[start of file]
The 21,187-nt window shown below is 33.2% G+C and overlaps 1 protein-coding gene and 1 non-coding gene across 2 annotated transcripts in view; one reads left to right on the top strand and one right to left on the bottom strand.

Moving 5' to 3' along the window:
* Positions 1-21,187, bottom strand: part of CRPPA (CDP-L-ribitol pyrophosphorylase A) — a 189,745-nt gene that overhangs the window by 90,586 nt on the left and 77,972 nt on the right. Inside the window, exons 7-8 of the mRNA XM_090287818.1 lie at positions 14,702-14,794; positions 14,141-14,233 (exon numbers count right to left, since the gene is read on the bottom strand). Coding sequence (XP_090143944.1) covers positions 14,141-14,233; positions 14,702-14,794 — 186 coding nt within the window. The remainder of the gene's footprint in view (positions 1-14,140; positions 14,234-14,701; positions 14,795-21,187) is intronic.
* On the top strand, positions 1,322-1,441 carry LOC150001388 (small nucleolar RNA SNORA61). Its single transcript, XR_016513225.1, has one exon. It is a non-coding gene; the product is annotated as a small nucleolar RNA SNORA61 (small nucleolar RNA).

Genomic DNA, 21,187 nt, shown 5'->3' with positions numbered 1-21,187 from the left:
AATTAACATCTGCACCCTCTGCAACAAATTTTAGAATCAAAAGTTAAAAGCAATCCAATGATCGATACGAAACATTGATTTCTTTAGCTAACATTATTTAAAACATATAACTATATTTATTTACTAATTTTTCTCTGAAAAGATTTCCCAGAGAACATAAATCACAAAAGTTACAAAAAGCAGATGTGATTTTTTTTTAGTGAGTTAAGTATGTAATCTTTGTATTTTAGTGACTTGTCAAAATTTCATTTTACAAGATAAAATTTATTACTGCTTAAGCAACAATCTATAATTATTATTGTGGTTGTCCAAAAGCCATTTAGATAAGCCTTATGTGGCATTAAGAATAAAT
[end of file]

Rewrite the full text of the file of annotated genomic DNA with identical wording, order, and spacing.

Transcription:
The 21,187-nt window shown below is 33.2% G+C and overlaps 1 protein-coding gene and 1 non-coding gene across 2 annotated transcripts in view; one reads left to right on the top strand and one right to left on the bottom strand.

Moving 5' to 3' along the window:
* Positions 1-21,187, bottom strand: part of CRPPA (CDP-L-ribitol pyrophosphorylase A) — a 189,745-nt gene that overhangs the window by 90,586 nt on the left and 77,972 nt on the right. Inside the window, exons 7-8 of the mRNA XM_090287818.1 lie at positions 14,702-14,794; positions 14,141-14,233 (exon numbers count right to left, since the gene is read on the bottom strand). Coding sequence (XP_090143944.1) covers positions 14,141-14,233; positions 14,702-14,794 — 186 coding nt within the window. The remainder of the gene's footprint in view (positions 1-14,140; positions 14,234-14,701; positions 14,795-21,187) is intronic.
* On the top strand, positions 1,322-1,441 carry LOC150001388 (small nucleolar RNA SNORA61). Its single transcript, XR_016513225.1, has one exon. It is a non-coding gene; the product is annotated as a small nucleolar RNA SNORA61 (small nucleolar RNA).

Genomic DNA, 21,187 nt, shown 5'->3' with positions numbered 1-21,187 from the left:
AATTAACATCTGCACCCTCTGCAACAAATTTTAGAATCAAAAGTTAAAAGCAATCCAATGATCGATACGAAACATTGATTTCTTTAGCTAACATTATTTAAAACATATAACTATATTTATTTACTAATTTTTCTCTGAAAAGATTTCCCAGAGAACATAAATCACAAAAGTTACAAAAAGCAGATGTGATTTTTTTTTAGTGAGTTAAGTATGTAATCTTTGTATTTTAGTGACTTGTCAAAATTTCATTTTACAAGATAAAATTTATTACTGCTTAAGCAACAATCTATAATTATTATTGTGGTTGTCCAAAAGCCATTTAGATAAGCCTTATGTGGCATTAAGAATAAAT